So the title has a long pedigree even if the feast is very recent. But what’s it got to do with Pentecost? Well, after Jesus entrusted the Church to His mother’s maternal care as He was dying the cross, Mary largely dropped out of the New Testament picture. There’s no record of the two meeting after the Resurrection, though Jesus surely showed His Risen self to her first of all. We’re not told how she held the Church together when the apostles were frightened and ashamed after Holy Thursday. Nor have we information on the long years for her between her Son’s ascension and her own assumption. But she does appear once more explicitly, and that is accompanying the apostles in prayer in the Cenacle as they awaited the coming of the Holy Spirit at Pentecost (Acts 1:14).
A second reason for associating the Mother of the Church with Pentecost is that today is traditionally the birthday of the Church. As Mary conceived the Son of God bodily by the power of the Holy Spirit at the Annunciation, so she and the apostles conceived His body the Church by the power of that same Spirt at Pentecost. So when the title ‘Mother of the Church’ was included in the Catechism, it was in the section devoted to “I believe in the Holy Spirit and the Holy Catholic Church”.
Hearing the story of Pentecost (Acts 2 :1-11) each year, we can easily get caught up in the extraordinary goings on: the violent wind, the tongues of flame, the apostles then speaking in tongues, Peter’s address to the crowd, 3,000 baptisms on the Church’s very first day! Amidst so much noisy activity we can fail to notice Mary, quietly present, deeply contemplating, powerfully interceding, perfectly modelling, gently mentoring the early Church.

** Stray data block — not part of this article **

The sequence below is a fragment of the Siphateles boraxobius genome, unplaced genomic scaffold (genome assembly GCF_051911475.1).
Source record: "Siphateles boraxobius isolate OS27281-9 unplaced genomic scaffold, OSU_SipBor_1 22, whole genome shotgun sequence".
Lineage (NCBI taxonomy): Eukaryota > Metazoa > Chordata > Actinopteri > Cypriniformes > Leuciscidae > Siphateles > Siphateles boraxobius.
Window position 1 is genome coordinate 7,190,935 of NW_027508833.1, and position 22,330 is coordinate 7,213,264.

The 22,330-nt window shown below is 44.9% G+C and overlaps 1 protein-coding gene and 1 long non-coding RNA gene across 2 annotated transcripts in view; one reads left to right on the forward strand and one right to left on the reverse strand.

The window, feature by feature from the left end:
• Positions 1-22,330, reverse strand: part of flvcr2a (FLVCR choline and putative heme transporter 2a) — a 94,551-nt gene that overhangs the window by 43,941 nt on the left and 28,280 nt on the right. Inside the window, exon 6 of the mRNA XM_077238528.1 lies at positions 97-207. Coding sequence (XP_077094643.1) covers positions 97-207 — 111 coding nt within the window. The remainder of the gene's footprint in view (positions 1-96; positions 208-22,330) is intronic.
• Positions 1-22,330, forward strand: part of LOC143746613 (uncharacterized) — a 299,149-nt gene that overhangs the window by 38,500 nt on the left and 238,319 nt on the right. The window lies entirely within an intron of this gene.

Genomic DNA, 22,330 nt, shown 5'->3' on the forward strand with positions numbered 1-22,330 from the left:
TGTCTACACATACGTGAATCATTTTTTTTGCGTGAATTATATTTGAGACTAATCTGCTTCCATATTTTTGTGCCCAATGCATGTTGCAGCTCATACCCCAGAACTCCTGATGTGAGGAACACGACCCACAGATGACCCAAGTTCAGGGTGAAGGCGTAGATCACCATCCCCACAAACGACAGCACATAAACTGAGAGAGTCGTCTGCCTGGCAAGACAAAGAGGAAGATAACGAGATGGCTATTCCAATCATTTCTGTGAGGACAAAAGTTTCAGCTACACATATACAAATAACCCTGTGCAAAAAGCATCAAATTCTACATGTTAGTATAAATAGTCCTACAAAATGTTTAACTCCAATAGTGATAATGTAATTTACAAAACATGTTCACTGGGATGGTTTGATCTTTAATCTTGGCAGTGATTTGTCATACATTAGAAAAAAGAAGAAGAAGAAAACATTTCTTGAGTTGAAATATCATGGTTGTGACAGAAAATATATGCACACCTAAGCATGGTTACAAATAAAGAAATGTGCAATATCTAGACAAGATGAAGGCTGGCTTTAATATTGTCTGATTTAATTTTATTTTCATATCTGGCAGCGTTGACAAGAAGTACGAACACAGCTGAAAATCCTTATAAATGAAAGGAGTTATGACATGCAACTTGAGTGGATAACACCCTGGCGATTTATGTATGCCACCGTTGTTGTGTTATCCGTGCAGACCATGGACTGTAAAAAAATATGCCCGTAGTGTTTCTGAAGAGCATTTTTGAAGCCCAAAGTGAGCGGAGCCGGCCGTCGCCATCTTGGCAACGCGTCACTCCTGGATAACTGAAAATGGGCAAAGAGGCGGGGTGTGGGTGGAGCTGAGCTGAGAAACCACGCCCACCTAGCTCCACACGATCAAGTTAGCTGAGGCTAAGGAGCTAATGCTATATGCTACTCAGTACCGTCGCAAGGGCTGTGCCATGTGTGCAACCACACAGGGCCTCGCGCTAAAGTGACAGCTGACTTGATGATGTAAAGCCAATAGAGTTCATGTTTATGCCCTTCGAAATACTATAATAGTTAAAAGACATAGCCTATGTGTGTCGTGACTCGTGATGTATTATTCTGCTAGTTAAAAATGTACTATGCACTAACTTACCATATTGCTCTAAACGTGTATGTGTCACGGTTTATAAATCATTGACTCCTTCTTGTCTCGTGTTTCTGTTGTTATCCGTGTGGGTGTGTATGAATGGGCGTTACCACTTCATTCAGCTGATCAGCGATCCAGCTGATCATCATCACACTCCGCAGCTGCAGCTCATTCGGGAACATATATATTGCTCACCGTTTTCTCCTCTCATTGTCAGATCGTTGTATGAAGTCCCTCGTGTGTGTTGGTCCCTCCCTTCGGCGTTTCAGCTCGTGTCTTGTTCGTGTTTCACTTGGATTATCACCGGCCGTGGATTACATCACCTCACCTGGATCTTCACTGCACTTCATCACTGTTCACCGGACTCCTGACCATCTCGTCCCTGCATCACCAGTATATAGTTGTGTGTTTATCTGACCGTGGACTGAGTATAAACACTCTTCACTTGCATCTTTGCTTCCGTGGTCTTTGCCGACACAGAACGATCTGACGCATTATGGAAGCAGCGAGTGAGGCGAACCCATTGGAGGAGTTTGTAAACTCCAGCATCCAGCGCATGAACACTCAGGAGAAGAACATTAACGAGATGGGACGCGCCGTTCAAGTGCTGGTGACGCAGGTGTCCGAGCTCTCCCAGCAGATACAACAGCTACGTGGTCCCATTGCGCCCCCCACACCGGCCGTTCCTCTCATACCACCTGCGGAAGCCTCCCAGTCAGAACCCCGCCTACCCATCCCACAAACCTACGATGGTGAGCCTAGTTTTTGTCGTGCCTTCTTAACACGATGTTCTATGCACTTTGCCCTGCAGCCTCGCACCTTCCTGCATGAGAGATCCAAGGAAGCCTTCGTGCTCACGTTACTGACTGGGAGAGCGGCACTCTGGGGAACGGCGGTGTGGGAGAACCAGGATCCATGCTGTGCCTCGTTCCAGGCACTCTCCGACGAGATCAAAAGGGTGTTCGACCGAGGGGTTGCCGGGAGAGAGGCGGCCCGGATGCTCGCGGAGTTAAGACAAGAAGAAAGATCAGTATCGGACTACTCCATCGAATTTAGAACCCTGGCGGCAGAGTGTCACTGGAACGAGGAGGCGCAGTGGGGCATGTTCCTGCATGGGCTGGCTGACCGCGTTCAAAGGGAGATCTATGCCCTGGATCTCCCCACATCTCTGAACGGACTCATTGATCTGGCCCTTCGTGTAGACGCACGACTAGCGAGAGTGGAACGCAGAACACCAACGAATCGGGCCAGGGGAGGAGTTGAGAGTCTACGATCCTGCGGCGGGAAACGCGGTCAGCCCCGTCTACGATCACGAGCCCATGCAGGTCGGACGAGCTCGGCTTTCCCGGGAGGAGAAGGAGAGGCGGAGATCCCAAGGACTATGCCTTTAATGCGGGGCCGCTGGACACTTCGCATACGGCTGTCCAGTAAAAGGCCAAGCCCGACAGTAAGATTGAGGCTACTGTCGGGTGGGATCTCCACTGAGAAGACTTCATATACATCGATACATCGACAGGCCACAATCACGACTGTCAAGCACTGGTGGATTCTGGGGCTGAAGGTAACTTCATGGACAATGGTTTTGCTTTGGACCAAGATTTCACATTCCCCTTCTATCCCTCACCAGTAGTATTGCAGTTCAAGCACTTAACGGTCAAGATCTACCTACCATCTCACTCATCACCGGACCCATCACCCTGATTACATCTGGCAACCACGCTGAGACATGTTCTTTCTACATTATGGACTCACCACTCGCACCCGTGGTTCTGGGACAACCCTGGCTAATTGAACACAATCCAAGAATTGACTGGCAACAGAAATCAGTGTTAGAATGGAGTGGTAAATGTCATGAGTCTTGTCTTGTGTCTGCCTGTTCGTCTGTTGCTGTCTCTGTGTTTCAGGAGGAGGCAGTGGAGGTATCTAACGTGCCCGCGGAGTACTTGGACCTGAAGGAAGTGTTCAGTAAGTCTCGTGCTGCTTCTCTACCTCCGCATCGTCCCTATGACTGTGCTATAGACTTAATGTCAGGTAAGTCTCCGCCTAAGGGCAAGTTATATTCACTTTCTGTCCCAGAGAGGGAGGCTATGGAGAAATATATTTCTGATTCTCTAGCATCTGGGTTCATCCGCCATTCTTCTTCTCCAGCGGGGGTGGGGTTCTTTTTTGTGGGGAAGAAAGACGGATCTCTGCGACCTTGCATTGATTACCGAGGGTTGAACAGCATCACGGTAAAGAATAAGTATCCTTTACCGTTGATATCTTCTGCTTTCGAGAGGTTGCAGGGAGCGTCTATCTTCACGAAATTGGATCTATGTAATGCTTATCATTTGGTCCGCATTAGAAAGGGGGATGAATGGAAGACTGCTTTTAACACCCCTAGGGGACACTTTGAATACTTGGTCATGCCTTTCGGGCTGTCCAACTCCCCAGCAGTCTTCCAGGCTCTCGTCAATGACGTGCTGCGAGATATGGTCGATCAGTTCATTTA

The Church as a whole, and each of us members, need that Marian dimension of quietly pondering all God has done and is doing in us (Cf. Lk 2:19; 2:51). We must listen and think before we speak. Before rushing out to evangelise or otherwise change the world, we must patiently await the Holy Spirit, so that He is what inspires all our actions, and not just our own vain imaginings.
So the Woman of Pentecost, the Mother of the Church, teaches people like myself who like to talk, to shut up sometimes and listen. She also teaches us all that words are not enough, that people need the witness of holy lives from us. Though Mary could and sometimes did speak, we mostly see her quietly contemplating or else quietly acting, as when she went to her cousin Elizabeth’s aid, took her Son aside to intercede at Cana, followed Him on His mission so she could cook and care for Him, stood by Him to the end at the cross.